Three penguins walking across ice.

Here in North Dakota, we sound a little like the Starks of Winterfell, “Winter is coming.” Winter comes every year and with it snow, and ice, and more snow, and more ice. In Fargo, and for much of the surrounding region, the last week of 2018 went out with a bang, or should I say blizzard. 10+ inches of snow and -36 degree windchill. UFF DA!

Moving about on all this ice and snow is no easy task. Check out some of the options below to increase your safety this winter using assistive technology.

Add an ice cleat to your shoes. Styles are available that cover either the entire shoe or just the heel. When purchasing, make sure to check that you are buying a size that will fit your foot.  Available at a variety of online and local retailers.

Picture of a shoe/boot from the bottom with an ice cleat added to it

Do you use a cane? Add a retractable ice pick that flips up when you are inside such as this one from Vive Medical. When selecting an ice pick, you will need to check that it is compatible with the diameter of your cane.  Ice picks that have foam on the inside will be less likely to scratch your cane.

On the left of the picture is a light blue, rubber-tipped cane with a retractable, five-prong ice pick installed on it. On the right is the ice pick alone.

If you use a standard walker, you may find it helpful to swap the rubber tips with walker skis. They are, after all, modeled after snow skis! Please be sure to check with your OT/PT/doctor prior to making this swap.  You will need to check to make sure that the skis are compatible with your walker.  Many walker manufacturers have their own versions available.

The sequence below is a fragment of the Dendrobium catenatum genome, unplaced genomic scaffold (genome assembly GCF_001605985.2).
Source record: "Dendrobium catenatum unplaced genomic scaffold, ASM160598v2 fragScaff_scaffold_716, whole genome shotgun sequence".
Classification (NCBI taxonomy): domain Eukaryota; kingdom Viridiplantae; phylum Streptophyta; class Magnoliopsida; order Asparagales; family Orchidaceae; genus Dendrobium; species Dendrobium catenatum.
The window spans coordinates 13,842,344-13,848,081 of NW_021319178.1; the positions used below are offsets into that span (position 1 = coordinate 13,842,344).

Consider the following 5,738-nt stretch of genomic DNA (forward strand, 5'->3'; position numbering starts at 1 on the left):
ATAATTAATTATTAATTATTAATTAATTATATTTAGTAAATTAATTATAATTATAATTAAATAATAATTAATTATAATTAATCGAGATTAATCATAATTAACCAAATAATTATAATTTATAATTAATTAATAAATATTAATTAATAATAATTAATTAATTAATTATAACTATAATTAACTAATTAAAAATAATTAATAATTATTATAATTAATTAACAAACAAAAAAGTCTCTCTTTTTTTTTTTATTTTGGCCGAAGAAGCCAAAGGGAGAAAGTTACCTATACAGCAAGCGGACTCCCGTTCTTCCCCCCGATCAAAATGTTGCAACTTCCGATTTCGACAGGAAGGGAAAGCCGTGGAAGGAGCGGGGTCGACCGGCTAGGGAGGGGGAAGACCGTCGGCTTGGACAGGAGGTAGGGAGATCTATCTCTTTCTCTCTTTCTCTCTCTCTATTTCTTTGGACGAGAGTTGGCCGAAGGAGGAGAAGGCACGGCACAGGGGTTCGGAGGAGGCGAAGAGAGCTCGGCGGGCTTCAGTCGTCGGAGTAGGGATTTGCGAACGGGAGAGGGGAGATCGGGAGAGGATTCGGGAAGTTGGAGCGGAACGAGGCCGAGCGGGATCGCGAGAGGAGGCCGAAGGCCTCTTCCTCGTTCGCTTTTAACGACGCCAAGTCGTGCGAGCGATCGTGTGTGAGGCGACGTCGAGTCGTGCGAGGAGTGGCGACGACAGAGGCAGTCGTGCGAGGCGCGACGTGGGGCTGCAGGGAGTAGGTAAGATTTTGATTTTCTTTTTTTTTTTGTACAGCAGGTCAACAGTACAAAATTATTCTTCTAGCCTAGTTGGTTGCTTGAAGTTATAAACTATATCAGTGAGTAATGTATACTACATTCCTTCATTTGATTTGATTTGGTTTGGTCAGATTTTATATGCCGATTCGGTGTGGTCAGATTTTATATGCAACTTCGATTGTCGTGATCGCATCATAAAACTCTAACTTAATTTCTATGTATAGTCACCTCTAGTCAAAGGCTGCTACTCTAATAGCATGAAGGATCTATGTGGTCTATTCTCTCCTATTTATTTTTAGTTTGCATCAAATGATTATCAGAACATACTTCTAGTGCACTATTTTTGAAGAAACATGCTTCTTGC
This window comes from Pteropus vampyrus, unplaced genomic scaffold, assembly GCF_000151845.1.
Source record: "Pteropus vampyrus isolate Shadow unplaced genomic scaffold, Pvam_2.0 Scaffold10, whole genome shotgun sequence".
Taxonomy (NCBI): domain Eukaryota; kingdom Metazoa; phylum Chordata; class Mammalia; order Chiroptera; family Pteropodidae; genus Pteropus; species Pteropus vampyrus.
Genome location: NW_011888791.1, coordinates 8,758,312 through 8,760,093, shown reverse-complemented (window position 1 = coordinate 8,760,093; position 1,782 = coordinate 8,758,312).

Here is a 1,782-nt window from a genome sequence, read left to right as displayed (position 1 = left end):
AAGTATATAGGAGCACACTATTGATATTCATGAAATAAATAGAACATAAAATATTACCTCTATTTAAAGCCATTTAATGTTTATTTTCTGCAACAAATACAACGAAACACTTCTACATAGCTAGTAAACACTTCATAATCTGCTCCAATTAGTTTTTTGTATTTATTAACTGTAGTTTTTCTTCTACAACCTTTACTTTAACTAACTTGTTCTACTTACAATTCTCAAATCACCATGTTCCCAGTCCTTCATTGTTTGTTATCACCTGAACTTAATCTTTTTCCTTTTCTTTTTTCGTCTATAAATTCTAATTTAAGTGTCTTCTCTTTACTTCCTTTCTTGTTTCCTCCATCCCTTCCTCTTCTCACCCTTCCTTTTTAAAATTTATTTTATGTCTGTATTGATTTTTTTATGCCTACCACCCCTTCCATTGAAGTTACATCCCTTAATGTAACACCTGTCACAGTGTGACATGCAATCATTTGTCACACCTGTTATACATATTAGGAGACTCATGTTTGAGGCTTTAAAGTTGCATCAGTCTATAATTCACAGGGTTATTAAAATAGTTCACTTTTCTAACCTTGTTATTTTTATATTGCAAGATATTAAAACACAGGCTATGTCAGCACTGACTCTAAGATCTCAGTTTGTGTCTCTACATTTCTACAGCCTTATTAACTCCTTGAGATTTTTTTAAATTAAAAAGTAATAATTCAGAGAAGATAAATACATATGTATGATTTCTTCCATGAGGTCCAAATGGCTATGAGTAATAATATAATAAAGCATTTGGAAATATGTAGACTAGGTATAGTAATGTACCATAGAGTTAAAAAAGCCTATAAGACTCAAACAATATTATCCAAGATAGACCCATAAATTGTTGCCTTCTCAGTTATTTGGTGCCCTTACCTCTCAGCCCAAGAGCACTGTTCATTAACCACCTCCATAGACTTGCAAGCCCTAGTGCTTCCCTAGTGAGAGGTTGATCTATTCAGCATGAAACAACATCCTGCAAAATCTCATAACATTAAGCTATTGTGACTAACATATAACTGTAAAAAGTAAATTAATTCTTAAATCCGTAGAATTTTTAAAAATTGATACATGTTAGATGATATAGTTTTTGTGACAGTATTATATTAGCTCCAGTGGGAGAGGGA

a pair of walker skis

Are you a wheelchair user? While researching for this post, I came across this great article written by a wheelchair user from Minnesota.  In it, he details various options and modifications to enable a wheelchair user to get through snow more easily. Read the article here:

One of the options he discussed is wheelblades. Wheelblades were invented by Patrick Mayer, a wheelchair user himself who wants, “maximum mobility and flexibility in all kinds of weather”.  Wheelblades are snapped onto the front (small) wheels of the user’s wheelchair allowing them to glide more easily over ice and snow.  Check out this video of Patrick using wheelblades:



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